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Empty Pockets

State, federal, and local taxes will absorb almost 40 percent of the typical American family’s budget this year. This far exceeds the next-largest item, housing and household expenses, which will take up only 16 percent of an average family’s …

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A.M. Links: EgyptAir Hijacking, Bernie vs. Hillary, Trump’s Popularity Declines
  • An EgyptAir flight en route from Alexandria to Cairo was hijacked and ordered to fly to Cyprus, landing in the port city of Larnaca. After a several hour standoff, Cyprus authorities arrested the hijacker.
  • Pakistan has detained more than 5,000 suspects in the wake of the Easter suicide bombing in Lahore.
  • “Three years ago, on the eve of Obamacare’s implementation, the Congressional Budget Office (CBO) projected that President Obama’s centerpiece legislation would result in an average of 201 million people having private health insurance in any given month of 2016. Now that 2016 is here, the CBO says that just 177 million people, on average, will have private health insurance in any given month of this year—a shortfall of 24 million people.”
  • The Chicago Teachers Union has called for a strike this Friday. According to the union, any member that crosses the picket line “shall be fined the pay earned on the days worked during the strike.”

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Government’s War on the Powerless: New at Reason

The cops raided J.D. Tuccille’s wife’s pediatric practice last week, looking for a fugitive, he writes:

Actually, let’s put the word “fugitive” in quotes. The story is an eye-opening tale in itself. It’s also a glimpse at how business-as-usual in courts and cop shops around the country screws with people’s lives and alienates the public from those who are allegedly their protectors.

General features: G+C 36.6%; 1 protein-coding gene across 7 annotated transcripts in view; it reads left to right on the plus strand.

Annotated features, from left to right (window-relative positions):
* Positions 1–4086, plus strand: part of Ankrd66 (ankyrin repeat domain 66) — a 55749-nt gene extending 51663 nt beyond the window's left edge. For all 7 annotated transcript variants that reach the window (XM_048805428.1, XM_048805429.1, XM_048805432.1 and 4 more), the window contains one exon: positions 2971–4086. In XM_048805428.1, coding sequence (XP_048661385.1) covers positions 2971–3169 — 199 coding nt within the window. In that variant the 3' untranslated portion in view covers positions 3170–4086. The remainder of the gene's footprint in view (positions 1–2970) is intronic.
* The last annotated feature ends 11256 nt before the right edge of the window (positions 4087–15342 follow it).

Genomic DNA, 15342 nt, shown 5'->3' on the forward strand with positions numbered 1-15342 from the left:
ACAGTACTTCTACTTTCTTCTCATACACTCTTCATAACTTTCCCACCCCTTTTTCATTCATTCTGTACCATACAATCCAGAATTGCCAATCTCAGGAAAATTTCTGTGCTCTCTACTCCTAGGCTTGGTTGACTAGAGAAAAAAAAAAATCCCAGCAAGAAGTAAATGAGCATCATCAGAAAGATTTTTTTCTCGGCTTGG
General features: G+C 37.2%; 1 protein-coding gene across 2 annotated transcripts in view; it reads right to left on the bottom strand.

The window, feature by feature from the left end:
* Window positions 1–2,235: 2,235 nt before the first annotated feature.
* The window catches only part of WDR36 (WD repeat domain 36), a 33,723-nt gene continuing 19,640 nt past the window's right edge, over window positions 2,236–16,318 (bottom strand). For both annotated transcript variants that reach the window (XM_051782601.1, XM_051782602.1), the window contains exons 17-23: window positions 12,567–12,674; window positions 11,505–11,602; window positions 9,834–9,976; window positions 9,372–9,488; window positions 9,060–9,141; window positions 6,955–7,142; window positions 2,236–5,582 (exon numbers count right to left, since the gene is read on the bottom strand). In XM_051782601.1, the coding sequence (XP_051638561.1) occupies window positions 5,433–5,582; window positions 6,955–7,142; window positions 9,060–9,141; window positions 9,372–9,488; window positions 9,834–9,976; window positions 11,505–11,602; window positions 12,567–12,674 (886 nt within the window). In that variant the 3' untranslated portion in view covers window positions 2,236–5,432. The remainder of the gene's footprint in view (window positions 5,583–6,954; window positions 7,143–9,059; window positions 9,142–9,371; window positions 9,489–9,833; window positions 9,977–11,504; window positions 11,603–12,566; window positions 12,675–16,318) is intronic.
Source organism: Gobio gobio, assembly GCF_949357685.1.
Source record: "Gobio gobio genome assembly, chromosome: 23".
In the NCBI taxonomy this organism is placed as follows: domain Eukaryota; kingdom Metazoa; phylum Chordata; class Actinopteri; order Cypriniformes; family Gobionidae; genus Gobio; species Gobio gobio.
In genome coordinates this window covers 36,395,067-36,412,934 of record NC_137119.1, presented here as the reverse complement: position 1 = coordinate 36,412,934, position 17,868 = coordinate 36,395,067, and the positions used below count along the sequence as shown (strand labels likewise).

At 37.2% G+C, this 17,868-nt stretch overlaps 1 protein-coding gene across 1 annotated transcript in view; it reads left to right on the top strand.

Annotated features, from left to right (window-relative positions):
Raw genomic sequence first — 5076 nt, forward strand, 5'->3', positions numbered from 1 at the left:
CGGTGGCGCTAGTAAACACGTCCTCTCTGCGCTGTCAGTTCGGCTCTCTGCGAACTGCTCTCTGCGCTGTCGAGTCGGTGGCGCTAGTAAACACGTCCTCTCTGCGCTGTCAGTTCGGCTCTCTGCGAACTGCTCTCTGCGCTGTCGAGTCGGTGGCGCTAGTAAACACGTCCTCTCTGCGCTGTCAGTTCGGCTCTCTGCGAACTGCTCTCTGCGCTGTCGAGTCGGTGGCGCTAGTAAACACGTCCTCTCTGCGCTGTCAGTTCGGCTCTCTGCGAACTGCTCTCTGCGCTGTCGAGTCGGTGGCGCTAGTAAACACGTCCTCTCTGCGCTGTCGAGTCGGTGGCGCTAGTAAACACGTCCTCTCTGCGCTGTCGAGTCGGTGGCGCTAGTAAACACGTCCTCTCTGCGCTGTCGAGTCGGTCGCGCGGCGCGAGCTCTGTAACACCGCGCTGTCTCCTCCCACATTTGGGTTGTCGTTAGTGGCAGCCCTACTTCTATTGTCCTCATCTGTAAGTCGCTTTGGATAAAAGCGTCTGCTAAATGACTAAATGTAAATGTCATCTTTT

My wife, Dr. Wendy Tuccille, was on her way to the office in Cottonwood, Arizona, when her phone rang. Frantic staff called to tell her that the clinic’s parking lot was full of cops, there to arrest one of her employees, C.H. (it’s a small town so we’ll stick with her initials), on an outstanding warrant.

When my wife arrived she found a gaggle of cops—12 to 15 she told me, some in battle jammies—in plain view at the rear corner of the building. The parking lot was full of police vehicles, in sight of families and children arriving to be seen and treated.

View this article.

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Rising GDPs, Declining Work Hours

In 1877, Switzerland was fast emerging as one of the world’s manufacturing powerhouses and richest nations. Its average annual per capita income of $5,584 was well ahead of America’s $4,708. Along with industrialization came the creation of a proletariat and a new ideology—socialism. To combat the spread of the latter, the Swiss government passed a Factory Act that limited, for the first time, the length of the working day… to 11 hours.

In 2010, when Angus Maddison’s valuable dataset ends, per capita income in Switzerland and the United States was $45,414 and $55,316 respectively (all figures are in 2016 dollars). The real standard of living in Switzerland and America improved 8-fold and 12-fold. In the meantime, Swiss worked, on average, 7 hours per day and Americans 7.6 hours per day.

Working hours have been declining throughout the industrialized world. Between 1950 and 2015, one dataset shows, working hours in Switzerland and the United States declined by 21 percent and 11 percent respectively. Some of the biggest declines were in Holland (28 percent) and Denmark (31 percent).

In the coming decades, we will see a shrinking labor force precipitated by declining birth rates and a robotics revolution that will upend the economy as we know it. Time will show if the salutary trend of declining working hours and growing incomes can continue.

Explore more data like this at

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